Question to Rabbi Menachem M Bluming: We haven’t officially named our firstborn daughter yet. We have a problem. I always wanted to name her after my grandmother. But my wife doesn’t like that name. She wants some other name which is nice, but I think it lacks any real meaning for the family. Doesn’t it say somewhere that the father has the right to choose the firstborn’s name?
Here’s a thought:
I’m not sure you want to know the answer to that.
There is indeed a custom in some communities of alternating the right to name a child between the parents. According to one Ashkenazi custom, the mother names the firstborn child, the father the second and so on. But some Sefardi communities have the father choosing the name for the first son, and then the mother the second son, while all daughters are named by the mother.
In your case, following either system, your wife gets to name this child.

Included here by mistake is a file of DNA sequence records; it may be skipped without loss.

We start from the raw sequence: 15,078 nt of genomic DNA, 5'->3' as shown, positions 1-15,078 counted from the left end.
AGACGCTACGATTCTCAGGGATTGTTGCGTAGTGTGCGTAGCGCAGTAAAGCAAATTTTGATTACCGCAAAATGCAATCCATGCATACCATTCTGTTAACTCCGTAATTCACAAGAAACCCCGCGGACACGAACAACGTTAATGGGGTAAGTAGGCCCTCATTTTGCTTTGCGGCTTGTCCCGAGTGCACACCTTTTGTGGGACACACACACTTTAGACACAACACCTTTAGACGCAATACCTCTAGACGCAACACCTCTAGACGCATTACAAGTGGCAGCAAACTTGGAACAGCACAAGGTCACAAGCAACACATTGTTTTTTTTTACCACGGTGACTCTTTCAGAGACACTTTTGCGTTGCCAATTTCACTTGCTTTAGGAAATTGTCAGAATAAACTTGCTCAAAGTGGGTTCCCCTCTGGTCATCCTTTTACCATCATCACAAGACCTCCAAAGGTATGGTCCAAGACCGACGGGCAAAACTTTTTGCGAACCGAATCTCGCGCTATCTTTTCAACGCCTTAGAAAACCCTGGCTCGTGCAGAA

But there is a different approach. These systems were only enacted to avoid intractable arguments between parents. That’s not the ideal way to name a child. It is far better that both agree on a name together rather than one having to reluctantly concede to the other’s wish.
The need for consensus is indicated in the writings of Kabbalah, which state, “When a father and mother give a name to their child, they are given a prophecy to choose the right name to fit the soul of the child.” This implies that the prophecy comes when there is agreement between the parents, and both are happy with the name.
This is just the first of many disagreements you will have with your wife in parenting your child. Inevitably there will be times when you will want to do things one way, and your wife will have a different approach. You could alternate the decision making, so one day you get your way and the kids are allowed to drink Coke, and the next day your wife is in charge and they only get water. One day bed time is optional and the next it is strictly enforced.
But think what this will do to your child. She needs parents who are united and working as a team, with one voice and one standard. When there are cracks in the parents’ unity, kids slip between those cracks.
Consider your child’s needs before your own, and give her a name that is meaningful, comfortable, and acceptable to you both. May this be the first of many harmonious compromises you make for your children.
Menachem Mendel Bluming, Rabbi Moss and Chabad.org